The obvious answer to this dilemma is to store the previous state of the server such that it can be used to test against the currently state; if the state of the server has changed, a notification gets sent. Thus one straightforward notification that something has changed.

As a bonus, by reporting on the change of state, the script will now report on when the server has come back online as well as when it has failed. This simple change eliminates what would have been a manual process previously; notifying stakeholders that the issue has been resolved.

Since the Perl script is evoked by cron on a regular basis and terminates once polling is complete, the "current" state of a site will need to be store in secondary memory, i.e. on disk, for future comparison. This is pretty straightforward in Perl:


sub logState ($$$) {

	my ( $host, $state, $time ) = @_;

	# Create a filehandle on our log file
	my $fh = FileHandle->new(">> $fileLoc");
	if (defined $fh) {

	        # Print to file the necessary information 
                # delimited with a colon
		print $fh "$host:$state:" .$time->datetime. "\n";
		$fh->close;

 	}
}

With a new Filehandle object the script opens the file previously assigned to the $fileLoc variable for appending (the '>>' immediately prior to the variable denotes write by appending).

If a Filehandle object has been successfully created, the next step is to write a line to the file with the information necessary for the next iteration of the monitor script, specifically the host information and its current state.

Note that each line (\n) in the file will denote information about a specific site and that the related information is separated by a colon (:). This will be pertinent later in the code, reading of the log file at the next scheduled execution of the monitor script:


# Our array of polling sites' previous state
my @hostStates = ();

# Populate said array with information from log file
my $fh = FileHandle->new("< $fileLoc");
while ( <$fh> ) {

	my( $line ) = $_;
	chomp( $line );
	push ( @hostStates, $line );	

}
$fh->close;

In this bit of code the goal is to get the previously logged state of each site and populate an array with the information. At the moment how each record is delimited isn't of concern, but simply that each line is information relating to a specific site and gets its own node in the array.

Note, since the objective here is to simply read the log file the "<" is used by the filehandle to denote that the file is "read-only" and not "append".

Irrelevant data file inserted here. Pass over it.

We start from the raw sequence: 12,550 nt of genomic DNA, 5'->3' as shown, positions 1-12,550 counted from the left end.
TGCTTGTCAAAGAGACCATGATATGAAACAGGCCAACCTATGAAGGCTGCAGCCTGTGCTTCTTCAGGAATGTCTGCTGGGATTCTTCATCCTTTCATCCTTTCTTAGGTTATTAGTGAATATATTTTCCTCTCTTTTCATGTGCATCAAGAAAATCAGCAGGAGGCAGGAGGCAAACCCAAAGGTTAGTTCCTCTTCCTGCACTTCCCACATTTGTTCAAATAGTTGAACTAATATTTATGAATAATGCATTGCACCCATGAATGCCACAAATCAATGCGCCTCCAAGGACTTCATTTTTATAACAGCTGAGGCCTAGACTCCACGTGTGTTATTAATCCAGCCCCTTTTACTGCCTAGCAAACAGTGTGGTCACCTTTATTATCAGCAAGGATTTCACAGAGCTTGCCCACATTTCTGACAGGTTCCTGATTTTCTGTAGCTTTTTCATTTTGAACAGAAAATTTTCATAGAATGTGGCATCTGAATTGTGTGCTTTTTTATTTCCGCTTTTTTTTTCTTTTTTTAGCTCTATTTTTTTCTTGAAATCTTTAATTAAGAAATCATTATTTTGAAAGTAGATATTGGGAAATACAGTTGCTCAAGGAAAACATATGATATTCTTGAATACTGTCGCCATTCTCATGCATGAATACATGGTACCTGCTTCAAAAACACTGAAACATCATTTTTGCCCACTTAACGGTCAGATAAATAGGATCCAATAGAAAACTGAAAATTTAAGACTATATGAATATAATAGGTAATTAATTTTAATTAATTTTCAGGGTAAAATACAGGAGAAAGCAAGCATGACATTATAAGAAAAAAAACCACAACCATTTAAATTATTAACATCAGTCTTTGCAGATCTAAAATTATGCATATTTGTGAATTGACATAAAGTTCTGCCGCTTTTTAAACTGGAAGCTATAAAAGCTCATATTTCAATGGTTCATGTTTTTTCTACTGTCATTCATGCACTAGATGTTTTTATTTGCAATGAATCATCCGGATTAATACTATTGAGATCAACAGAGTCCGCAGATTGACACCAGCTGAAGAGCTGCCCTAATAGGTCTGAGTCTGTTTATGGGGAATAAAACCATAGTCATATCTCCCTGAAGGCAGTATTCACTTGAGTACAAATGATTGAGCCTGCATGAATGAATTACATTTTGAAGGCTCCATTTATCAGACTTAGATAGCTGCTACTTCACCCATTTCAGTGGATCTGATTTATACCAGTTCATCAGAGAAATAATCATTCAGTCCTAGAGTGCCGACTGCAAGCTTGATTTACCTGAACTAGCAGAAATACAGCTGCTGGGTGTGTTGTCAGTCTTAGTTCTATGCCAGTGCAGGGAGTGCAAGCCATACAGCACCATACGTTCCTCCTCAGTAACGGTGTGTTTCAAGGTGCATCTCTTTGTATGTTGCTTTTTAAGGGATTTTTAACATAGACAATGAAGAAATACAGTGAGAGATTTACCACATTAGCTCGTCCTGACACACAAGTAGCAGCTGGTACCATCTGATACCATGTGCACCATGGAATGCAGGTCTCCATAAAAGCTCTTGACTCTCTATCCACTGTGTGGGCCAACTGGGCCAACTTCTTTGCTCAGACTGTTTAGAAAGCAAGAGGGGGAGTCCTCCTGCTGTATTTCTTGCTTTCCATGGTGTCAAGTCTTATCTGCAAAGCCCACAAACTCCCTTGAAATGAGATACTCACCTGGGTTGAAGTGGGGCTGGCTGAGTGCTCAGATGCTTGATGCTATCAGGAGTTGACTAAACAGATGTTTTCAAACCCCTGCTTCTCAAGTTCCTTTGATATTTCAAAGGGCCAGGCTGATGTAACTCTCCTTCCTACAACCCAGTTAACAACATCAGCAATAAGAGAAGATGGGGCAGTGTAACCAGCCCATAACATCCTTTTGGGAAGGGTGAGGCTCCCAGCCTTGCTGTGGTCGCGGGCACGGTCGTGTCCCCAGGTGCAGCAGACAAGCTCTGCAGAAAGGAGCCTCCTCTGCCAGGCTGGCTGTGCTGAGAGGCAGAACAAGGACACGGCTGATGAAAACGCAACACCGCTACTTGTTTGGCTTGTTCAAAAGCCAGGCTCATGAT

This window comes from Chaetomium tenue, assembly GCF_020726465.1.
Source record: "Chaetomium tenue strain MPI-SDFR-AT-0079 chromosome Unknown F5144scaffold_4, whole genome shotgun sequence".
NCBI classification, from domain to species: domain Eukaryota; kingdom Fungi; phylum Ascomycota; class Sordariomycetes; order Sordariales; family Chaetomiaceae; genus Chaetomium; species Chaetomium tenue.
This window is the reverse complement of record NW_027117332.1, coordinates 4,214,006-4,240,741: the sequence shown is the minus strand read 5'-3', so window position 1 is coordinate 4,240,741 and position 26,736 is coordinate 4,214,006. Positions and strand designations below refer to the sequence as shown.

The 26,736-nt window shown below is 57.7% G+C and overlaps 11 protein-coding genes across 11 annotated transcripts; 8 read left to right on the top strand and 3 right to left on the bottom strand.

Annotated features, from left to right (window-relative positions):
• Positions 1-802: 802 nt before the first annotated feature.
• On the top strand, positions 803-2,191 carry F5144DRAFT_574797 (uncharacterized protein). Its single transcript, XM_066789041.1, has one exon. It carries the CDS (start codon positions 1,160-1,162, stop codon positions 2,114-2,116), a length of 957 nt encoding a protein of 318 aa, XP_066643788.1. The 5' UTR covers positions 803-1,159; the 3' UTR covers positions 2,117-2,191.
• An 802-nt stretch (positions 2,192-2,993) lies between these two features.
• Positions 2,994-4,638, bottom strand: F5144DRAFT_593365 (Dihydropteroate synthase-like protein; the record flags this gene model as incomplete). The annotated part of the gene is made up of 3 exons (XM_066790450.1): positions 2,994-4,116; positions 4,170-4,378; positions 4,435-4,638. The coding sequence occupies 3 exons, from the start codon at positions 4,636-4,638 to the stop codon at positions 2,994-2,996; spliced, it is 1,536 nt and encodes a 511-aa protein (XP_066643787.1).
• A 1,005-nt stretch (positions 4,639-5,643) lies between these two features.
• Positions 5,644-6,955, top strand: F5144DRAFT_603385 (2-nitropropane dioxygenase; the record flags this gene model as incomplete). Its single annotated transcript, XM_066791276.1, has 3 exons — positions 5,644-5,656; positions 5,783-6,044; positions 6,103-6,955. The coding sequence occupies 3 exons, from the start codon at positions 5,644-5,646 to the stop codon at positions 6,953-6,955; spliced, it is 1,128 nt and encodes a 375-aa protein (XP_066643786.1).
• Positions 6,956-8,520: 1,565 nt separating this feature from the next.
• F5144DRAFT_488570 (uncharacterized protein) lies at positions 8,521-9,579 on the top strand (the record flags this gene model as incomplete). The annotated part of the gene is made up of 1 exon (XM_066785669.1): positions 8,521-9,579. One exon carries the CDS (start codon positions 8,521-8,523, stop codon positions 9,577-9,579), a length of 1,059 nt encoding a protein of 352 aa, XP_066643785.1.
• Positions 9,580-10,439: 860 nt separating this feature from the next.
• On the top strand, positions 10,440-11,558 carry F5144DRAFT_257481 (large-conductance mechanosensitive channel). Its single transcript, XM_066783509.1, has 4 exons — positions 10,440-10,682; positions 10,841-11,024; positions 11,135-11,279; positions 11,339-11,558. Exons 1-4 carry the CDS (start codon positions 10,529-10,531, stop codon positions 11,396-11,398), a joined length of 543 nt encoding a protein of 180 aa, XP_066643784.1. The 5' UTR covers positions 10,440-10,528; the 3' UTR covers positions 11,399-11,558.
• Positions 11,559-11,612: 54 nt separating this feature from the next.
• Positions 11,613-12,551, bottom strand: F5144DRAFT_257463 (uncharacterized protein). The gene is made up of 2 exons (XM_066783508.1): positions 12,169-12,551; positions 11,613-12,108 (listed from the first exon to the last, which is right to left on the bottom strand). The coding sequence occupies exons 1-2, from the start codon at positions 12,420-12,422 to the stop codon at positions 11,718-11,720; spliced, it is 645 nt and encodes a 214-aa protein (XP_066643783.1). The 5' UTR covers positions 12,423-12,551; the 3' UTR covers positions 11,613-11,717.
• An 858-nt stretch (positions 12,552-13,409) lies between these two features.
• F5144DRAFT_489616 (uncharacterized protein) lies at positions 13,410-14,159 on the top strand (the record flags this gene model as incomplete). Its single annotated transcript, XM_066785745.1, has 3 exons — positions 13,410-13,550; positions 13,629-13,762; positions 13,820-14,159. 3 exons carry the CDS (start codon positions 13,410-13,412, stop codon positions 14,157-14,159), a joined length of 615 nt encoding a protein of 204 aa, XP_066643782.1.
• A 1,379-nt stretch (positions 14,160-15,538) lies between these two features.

Once the polling of a specific site occurs, the first item of concern is determining the site's previous state. For that the following bit of code is put to use:


sub getPreviousState ($) {

	my ( $host ) = @_;

	# For each node in the array do the following
	foreach ( @hostStates ) {

		my( $line ) = $_;
		# Break up the information 
                # using our delimiter, the colon
		my ($domain, $state, $time) = split(/:/, $line, 3);

		# If we find our site return the previous state 
		if ( $domain eq $host ) {
			return $state;
		}

 	}

}

In this function each element in the array is broken down to relevant information using the split function, which delimits the record by a given character, the colon. From here it is a simple matter of testing the two states, the previous and current state before rolling into the notification process.

The complete, improved remote monitor:


#!/usr/bin/perl
use strict;
use FileHandle;

use Time::Piece;
use LWP::UserAgent;
use Net::Ping;
use Net::Twitter::Lite;

### Start Global Settings ###

my $fileLoc = "/var/log/state.txt";
my @hosts = ( "pdw.weinstein.org", "www.weinstein.org" );

### End Global Settings ###

# Our array of polling sites' previous state
my @hostStates = ();

# Populate said array with information from log file
my $fh = FileHandle->new("< $fileLoc");
while ( <$fh> ) {

	my( $line ) = $_;
	chomp( $line );
	push ( @hostStates, $line );

}
$fh->close;

# Clear out the file by writing anew
my $fh = FileHandle->new("> $fileLoc");
$fh->close;

foreach my $host ( @hosts ) {

	my $previousState = getPreviousState( $host );

	my $url = "http://$host";
	my $ua = LWP::UserAgent->new;
	my $response = $ua->get( $url );

	my $currentState = $response->code;
	my $time = localtime;

	# If states are not equal we need to notify someone
	if ( $previousState ne $currentState ) { 

		# Do we have an status code?
		if ( $response->code ) {

			reportError("$host reports
			$response->message.\n");

		} else {

		# HTTP is not responding, 
                # is it the network connection down?
		my $p = Net::Ping->new("icmp");
		if ( $p->ping( $host, 2 )) {

			reportError ( "$host is responding, 
			     but Apache is not.\n" );

		} else {

			reportError ( "$host is unreachable.\n" );

		}

	}

	# Not done yet, we need to log 
        # the current state for future use
	logState( $host, $currentState, $time )

}

sub reportError ($) {

	my ( $msg ) = @_;
	my $nt = Net::Twitter::Lite->new(
		username => $username, 
		password => $pasword );

	my $result = eval { $nt->update( $msg ) };

	if ( !$result ) {

		# Twitter has failed us,
		# need to get the word out still...
		smsEmail ( $msg );

	}

}

sub smsEmail ($) {

	my ( $msg ) = @_;
	my $to = "7735551234\@txt.exaple.org";
	my $from = "pdw\@weinstein.org";
	my $subject = "Service Notification";

	my $sendmail = '/usr/lib/sendmail';
	open(MAIL, "|$sendmail -oi -t");
		print MAIL "From: $from\n";
		print MAIL "To: $to\n";
		print MAIL "Subject: $subject\n\n";
 		print MAIL $msg;
	close( MAIL );

}

sub logState ($$$) {

	my ( $host, $state, $time ) = @_;

	# Create a filehandle on our log file
	my $fh = FileHandle->new(">> $fileLoc");